by Mark Maxwell Abushady, NYC
THE NATIVE AMERICAN FLUTE
Micki Free makes an offering of three discs in this album. The first two discs consists of 6 tracks each, presenting lovely arrangements of very well-executed Native American flute, backed with various dreamy sounds – synthesized, from acoustic instruments, and from nature. Each cut begins with a thoughtful, and in some cases, meditative, spoken word introduction. Titles include WhiteCandle Light, The Healing Bath, Positive Energy, Essential Oils, and Sacred Sage. An exception is a beautiful arrangement of Neil Young’s Down by the River.
The third disc treats us to a music video of Lavender Kiss, which includes a visual nod to Prince and Purple Rain. Micki Free is responsible for all lead vocals, Native American flutes, guitars, Comanche gourd rattle, Cherokee deer toes, bells, chimes and shakers. He is joined by Brother Paul Brown on Hammond B3 organ and Fender Rhodes suitcase piano, April Brown on Native American Flute (for the duet on Sacred Sage) and background vocals, and Trish Bowden (background vocals). This one is just what the doctor ordered (or should have!). An excellent selection.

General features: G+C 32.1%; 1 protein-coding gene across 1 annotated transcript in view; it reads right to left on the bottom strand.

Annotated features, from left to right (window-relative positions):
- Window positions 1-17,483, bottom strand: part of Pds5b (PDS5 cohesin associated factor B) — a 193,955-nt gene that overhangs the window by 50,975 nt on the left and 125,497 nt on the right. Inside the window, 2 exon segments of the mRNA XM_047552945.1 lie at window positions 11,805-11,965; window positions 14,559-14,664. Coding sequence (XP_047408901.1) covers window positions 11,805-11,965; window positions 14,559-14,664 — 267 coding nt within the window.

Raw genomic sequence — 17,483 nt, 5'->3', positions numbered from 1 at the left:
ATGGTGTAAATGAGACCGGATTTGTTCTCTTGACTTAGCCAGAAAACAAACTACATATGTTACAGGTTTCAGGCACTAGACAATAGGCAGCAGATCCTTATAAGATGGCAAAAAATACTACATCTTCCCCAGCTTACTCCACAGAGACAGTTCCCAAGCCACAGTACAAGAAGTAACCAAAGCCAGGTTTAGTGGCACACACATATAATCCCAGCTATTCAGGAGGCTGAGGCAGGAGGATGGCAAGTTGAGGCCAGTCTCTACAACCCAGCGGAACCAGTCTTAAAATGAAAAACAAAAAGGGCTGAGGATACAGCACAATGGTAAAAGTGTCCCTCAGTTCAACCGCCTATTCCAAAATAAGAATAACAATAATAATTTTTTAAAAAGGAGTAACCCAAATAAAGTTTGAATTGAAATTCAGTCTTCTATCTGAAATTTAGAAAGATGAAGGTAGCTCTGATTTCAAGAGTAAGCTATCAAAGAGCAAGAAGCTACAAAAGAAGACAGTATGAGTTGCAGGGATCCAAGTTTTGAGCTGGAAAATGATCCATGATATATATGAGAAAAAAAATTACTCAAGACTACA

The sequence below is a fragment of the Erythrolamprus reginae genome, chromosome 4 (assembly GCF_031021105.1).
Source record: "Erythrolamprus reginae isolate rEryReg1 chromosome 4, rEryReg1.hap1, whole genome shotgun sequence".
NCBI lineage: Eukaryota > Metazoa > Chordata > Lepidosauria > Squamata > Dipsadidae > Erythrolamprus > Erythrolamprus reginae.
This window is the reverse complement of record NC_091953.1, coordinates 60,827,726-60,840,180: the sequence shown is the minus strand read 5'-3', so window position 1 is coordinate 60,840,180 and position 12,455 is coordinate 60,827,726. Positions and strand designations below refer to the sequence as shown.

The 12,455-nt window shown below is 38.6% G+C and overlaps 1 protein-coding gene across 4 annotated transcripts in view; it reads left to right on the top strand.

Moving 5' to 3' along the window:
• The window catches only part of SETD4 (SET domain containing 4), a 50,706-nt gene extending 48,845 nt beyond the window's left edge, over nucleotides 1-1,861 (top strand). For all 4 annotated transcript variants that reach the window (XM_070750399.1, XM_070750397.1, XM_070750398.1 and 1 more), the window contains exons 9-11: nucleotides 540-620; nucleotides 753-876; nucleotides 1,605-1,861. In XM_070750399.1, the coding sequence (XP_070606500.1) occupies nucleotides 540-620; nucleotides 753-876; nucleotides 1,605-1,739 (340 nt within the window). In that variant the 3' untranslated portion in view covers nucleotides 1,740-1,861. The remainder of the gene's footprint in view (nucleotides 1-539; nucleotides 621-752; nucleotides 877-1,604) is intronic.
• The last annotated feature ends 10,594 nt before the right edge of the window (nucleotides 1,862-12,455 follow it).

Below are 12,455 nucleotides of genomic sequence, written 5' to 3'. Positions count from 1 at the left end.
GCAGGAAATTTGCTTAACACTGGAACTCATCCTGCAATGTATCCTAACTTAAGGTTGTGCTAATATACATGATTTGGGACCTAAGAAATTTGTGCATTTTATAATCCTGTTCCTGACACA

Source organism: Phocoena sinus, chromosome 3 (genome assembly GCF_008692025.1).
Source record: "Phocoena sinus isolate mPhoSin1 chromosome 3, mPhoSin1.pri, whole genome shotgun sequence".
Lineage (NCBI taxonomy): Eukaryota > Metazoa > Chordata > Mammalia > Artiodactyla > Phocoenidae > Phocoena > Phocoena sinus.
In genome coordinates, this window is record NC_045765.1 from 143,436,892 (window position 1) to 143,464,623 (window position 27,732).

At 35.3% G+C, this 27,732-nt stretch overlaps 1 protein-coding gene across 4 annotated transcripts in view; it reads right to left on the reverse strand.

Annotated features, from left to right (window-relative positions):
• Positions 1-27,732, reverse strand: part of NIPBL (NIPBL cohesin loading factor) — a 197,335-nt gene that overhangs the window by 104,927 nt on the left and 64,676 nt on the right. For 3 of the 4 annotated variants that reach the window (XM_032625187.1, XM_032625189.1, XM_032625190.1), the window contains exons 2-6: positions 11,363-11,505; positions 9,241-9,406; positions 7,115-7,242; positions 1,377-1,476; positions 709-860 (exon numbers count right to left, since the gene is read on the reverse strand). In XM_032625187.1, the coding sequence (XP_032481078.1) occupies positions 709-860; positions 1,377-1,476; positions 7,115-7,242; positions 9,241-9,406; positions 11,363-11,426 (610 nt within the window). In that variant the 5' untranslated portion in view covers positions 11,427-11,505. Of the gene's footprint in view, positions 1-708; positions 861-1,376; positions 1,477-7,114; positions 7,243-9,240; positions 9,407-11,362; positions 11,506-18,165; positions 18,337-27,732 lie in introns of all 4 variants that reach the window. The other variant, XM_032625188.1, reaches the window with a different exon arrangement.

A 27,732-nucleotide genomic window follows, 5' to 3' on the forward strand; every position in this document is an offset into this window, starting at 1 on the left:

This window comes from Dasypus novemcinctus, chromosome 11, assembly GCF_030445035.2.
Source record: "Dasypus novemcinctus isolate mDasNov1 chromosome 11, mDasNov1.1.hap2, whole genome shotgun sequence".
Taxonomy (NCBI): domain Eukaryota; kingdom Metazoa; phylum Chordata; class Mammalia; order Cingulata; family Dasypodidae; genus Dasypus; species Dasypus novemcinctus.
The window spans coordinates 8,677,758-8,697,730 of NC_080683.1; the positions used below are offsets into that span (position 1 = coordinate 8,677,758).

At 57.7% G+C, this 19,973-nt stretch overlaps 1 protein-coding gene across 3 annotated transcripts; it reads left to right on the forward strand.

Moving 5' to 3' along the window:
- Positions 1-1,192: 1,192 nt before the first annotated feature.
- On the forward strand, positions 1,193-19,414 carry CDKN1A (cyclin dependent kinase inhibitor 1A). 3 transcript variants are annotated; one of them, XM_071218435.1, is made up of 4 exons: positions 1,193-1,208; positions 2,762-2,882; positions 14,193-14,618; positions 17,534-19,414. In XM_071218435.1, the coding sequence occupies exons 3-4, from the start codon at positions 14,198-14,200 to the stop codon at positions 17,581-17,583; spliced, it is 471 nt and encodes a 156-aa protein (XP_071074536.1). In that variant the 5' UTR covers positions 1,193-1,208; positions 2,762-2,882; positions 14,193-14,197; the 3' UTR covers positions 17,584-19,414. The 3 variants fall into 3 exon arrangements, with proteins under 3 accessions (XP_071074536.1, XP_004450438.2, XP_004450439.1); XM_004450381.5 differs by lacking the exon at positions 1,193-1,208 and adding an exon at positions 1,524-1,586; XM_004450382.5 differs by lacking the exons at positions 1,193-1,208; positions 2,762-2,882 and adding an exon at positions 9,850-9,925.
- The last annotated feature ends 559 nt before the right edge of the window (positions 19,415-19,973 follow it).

SISTER JAGUAR’S JOURNEY
Sister Jaguar’s Journey is a short, engaging film about the life story of Sister Bisignano, a Dominican nun who, though driven to positively contribute to the world, did so with a heavy heart, internalized bitterness and an anger she seemed unable to shake.
The film is fairly fast paced, touching quickly upon Sister Bisignano’s difficult, challenging home life and time as a novitiate. As she moved into the world to do her ministering/ teaching, starting a number of laudable schools for the underprivileged, it appeared on the surface that all was successful. Unfortunately, her work was informed with unresolved anger and resentment. In the quest to free herself of the negativities of her past, she accepts an invitation from Executive Communications Coach and friend Sandra Morse to travel to Ecuador’s Amazon River basin and rainforest to spend time in nature with the Achuar people.
As the area’s native inhabitants, the Achuar culture is centered on Mother Earth (Pachamama), and making use of plants in nature-based rituals for healing and enlightenment. One of these is the famous Ayahuasca, a hallucinogenic tea made from the bark of these huge tropical vines. Sister’s experiences in the rainforest include the ceremonial use of ayahuasca, the effects of which she openly shares, and describes as a “chemical, biological and spiritual” transformation that truly turned her life around.
There is a book, by the same name, upon which this film is based. After viewing the film, I hope to read the book as well, as the film left me wanting more. That’s a good thing. Her story is full of hope and is wonderfully honest in the telling.